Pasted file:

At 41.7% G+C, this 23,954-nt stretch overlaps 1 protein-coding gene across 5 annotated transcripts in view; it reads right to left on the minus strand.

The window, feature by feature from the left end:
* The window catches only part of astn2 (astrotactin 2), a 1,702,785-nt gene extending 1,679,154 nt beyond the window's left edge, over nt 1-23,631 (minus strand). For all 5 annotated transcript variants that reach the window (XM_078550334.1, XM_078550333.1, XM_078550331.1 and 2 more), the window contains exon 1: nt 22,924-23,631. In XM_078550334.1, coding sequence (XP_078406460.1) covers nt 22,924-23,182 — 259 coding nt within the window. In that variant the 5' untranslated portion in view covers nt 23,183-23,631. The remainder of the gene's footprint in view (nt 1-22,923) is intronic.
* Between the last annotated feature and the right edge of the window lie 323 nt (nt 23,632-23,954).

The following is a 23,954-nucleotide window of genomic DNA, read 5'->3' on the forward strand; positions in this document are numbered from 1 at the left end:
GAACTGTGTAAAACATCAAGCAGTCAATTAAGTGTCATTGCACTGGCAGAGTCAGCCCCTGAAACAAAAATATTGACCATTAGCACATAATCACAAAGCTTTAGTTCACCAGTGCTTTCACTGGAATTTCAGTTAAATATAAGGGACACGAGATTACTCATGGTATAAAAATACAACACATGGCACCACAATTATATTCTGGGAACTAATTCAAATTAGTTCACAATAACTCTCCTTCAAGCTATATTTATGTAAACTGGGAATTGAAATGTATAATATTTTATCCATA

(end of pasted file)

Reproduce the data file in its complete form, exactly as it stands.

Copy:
At 41.7% G+C, this 23,954-nt stretch overlaps 1 protein-coding gene across 5 annotated transcripts in view; it reads right to left on the minus strand.

The window, feature by feature from the left end:
* The window catches only part of astn2 (astrotactin 2), a 1,702,785-nt gene extending 1,679,154 nt beyond the window's left edge, over nt 1-23,631 (minus strand). For all 5 annotated transcript variants that reach the window (XM_078550334.1, XM_078550333.1, XM_078550331.1 and 2 more), the window contains exon 1: nt 22,924-23,631. In XM_078550334.1, coding sequence (XP_078406460.1) covers nt 22,924-23,182 — 259 coding nt within the window. In that variant the 5' untranslated portion in view covers nt 23,183-23,631. The remainder of the gene's footprint in view (nt 1-22,923) is intronic.
* Between the last annotated feature and the right edge of the window lie 323 nt (nt 23,632-23,954).

The following is a 23,954-nucleotide window of genomic DNA, read 5'->3' on the forward strand; positions in this document are numbered from 1 at the left end:
GAACTGTGTAAAACATCAAGCAGTCAATTAAGTGTCATTGCACTGGCAGAGTCAGCCCCTGAAACAAAAATATTGACCATTAGCACATAATCACAAAGCTTTAGTTCACCAGTGCTTTCACTGGAATTTCAGTTAAATATAAGGGACACGAGATTACTCATGGTATAAAAATACAACACATGGCACCACAATTATATTCTGGGAACTAATTCAAATTAGTTCACAATAACTCTCCTTCAAGCTATATTTATGTAAACTGGGAATTGAAATGTATAATATTTTATCCATA